Adoption among gay and lesbian couples has never been more common or more socially accepted. As of February 2013, an estimated 16,000 same-sex couples are raising more than 22,000 adopted children in the United States, according to The Williams Institute, a national think tank at UCLA Law that is dedicated to research on sexual orientation and public policy. Still, gay and lesbian couples looking to adopt face unique challenges and deep-seated prejudices that continue to exist in some agencies and individuals, even as private and government organizations are making strides to ensure that adoption policies are fair. If you have decided to adopt, keep these tips in mind.
Consider all adoption options to find the best fit. Same-sex couples that want to have children have a variety of options to research and consider. "Should you pursue private domestic adoption or public domestic adoption such as through the foster care system? Do you prefer an infant or are you open to an older child?" says Abbie Goldberg, an associate professor of psychology at Clark University and author of LGBT-Parent Families. "Do you feel willing and able to adopt transracially or do you prefer to adopt a child that is of the same race? What level of contact with the birth family are you open to, if any?" Seeking out others who have adopted can help you understand the various options and their potential impact on the child and your family. Additionally, input from close friends and family members who know you well can help you determine your strengths and weaknesses as a couple. "Being honest with yourself about your strengths and limitations can be very important in helping you to find the right match for your family," Goldberg says.
Learn the laws. Adoption laws vary state by state (and sometimes even by county) so it's vital to find out the policies for same-sex adoption in your area. This is especially true when it comes to joint adoption, when two parents adopt a child together, and stepparent adoption. "In some states, one partner must adopt as a single parent, and then the other partner can pursue a 'second parent adoption,' which allows her to also become a legal parent to their child," says David Brodzinsky, Ph.D, a psychologist in San Francisco and author of Adoption by Lesbians and Gay Men: A New Dimension in Family Diversity. In two states, Utah and Mississippi, neither joint nor second parent adoption is legal for gay and lesbian parents. This could leave couples in a tricky spot because the parent without legal rights to the child could suffer harsh consequences if the partners were to separate, Dr. Brodzinksy says. Start your researching your state's laws at Lambda Legal's website, which explains the state-by-state rules for adoption by gay and lesbian individuals and couples.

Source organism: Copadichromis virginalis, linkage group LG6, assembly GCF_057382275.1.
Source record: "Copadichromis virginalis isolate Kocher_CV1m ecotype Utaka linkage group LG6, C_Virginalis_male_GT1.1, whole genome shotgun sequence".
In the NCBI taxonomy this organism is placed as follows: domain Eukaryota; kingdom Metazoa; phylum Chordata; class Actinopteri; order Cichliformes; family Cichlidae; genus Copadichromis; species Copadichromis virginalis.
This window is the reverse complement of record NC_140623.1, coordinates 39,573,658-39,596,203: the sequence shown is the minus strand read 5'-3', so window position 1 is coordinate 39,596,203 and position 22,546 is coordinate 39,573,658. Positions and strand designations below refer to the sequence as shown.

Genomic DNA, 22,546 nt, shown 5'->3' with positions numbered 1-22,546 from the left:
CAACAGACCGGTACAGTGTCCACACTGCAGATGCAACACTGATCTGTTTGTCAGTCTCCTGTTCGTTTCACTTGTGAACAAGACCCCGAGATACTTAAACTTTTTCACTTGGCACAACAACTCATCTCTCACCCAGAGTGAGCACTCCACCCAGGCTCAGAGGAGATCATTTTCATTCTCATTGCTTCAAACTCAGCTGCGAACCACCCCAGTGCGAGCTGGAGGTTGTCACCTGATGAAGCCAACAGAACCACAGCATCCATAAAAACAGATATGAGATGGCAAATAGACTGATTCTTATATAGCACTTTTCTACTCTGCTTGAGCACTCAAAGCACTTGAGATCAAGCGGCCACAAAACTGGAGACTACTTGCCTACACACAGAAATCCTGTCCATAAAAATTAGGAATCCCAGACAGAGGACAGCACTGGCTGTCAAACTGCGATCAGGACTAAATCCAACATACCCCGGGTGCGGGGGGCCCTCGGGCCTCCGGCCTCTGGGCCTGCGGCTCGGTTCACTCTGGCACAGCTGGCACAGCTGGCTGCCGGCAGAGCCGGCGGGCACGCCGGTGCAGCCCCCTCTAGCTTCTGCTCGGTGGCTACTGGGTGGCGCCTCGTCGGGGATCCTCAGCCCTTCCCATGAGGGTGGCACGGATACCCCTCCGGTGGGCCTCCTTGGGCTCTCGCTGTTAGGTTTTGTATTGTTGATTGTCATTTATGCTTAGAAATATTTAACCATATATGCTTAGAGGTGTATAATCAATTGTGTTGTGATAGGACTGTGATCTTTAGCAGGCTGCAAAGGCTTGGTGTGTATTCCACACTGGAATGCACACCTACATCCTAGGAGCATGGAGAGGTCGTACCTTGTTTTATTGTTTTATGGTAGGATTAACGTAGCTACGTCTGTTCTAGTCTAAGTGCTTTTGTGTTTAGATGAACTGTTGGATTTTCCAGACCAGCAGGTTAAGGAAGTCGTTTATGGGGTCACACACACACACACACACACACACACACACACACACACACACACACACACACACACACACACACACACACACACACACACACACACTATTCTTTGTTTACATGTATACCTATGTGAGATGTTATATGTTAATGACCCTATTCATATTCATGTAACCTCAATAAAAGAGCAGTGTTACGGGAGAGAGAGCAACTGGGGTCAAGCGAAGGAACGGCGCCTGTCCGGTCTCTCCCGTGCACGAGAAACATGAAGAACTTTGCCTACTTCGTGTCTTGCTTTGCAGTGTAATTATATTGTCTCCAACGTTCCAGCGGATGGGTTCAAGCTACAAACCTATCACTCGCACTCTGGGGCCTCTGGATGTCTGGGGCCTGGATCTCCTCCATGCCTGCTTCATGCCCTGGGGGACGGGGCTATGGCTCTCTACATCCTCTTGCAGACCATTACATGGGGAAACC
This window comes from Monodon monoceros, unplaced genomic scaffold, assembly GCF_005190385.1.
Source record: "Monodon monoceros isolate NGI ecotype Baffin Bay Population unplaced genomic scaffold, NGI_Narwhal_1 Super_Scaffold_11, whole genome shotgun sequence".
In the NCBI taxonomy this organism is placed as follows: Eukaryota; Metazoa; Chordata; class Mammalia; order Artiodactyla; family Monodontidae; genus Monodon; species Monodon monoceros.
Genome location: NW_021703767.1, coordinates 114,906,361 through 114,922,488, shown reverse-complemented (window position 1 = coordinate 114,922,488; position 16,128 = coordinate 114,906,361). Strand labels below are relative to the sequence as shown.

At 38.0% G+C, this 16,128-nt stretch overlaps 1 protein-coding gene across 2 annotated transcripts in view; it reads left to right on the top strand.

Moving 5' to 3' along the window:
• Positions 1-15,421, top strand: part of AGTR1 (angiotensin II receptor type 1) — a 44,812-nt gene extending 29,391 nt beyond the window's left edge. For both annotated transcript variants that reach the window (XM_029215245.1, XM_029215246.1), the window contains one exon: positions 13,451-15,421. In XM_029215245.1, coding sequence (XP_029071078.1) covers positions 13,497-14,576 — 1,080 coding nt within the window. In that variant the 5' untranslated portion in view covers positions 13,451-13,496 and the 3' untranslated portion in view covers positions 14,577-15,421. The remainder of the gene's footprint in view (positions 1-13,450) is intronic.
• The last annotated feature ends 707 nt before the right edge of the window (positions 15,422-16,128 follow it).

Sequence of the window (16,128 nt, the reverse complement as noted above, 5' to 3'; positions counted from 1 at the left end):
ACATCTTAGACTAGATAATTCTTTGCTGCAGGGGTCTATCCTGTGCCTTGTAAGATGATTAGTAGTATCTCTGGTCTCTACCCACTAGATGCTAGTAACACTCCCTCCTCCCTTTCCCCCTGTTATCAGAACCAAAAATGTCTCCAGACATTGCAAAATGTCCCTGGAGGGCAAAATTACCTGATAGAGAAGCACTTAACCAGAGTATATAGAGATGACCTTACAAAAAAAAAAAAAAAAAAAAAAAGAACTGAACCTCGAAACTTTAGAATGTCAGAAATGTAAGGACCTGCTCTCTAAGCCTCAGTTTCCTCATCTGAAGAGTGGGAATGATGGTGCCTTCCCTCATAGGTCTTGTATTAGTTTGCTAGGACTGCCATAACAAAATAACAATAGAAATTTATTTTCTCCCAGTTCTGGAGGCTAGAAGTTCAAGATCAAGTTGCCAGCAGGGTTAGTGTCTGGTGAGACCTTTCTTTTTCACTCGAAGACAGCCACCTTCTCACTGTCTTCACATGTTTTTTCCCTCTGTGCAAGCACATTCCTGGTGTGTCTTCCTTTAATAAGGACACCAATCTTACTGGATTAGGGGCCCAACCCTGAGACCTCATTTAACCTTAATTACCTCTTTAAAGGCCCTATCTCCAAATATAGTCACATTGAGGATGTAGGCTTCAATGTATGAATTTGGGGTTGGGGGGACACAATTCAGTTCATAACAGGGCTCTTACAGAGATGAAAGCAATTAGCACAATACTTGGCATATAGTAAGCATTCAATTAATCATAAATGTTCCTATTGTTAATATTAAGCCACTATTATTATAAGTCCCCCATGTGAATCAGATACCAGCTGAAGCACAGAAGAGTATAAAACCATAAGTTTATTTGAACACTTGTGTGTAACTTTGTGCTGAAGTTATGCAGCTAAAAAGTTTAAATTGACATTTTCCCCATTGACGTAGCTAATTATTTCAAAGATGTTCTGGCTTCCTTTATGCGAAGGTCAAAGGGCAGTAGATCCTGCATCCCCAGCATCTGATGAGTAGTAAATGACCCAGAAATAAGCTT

Identify "gay-friendly" adoption agencies. Although all state agencies will place children with individual gays and lesbians, Dr. Brodzinsky says, that doesn't mean that they are equally gay-friendly. "The atmosphere that the adopted family experiences when they go to adopt a child is extraordinarily important," he says. "Regardless of your sexual orientation, you want your desire to adopt to be respected during the evaluation process." To find out about an adoption agency's experience with and treatment of same-sex couples, Goldberg suggests checking the organization's mission statement for an explicit antidiscrimination clause about placing children with same-sex couples. Also check out the stock photos used in brochures, posters, and on the website, Goldberg suggests. Are same-sex couples portrayed, or only heterosexual adoptive couples? Of course, the best way to find out about a local agency is by word of mouth. Ask for recommendations within the LGBT community for adoption agencies that work fairly with all those seeking adoption.
Find a support community. The adoption process, raising a child, and living as a same-sex couple all offer their own challenges. Do all three together and you'll find that getting support from a group of like-minded individuals is very beneficial, says Carolyn Berger, a licensed clinical social worker and chair of the American Fertility Association Adoption Advisory Council. "You'll have a group of people on your journey with you, which is hugely helpful because there can be so many questions," she says. Connecting with other same-sex couples that are adopting can provide support vital for you, your child, and your family as a whole. Check for support groups run by local adoption agencies, LGBT advocacy groups, and fertility clinics.
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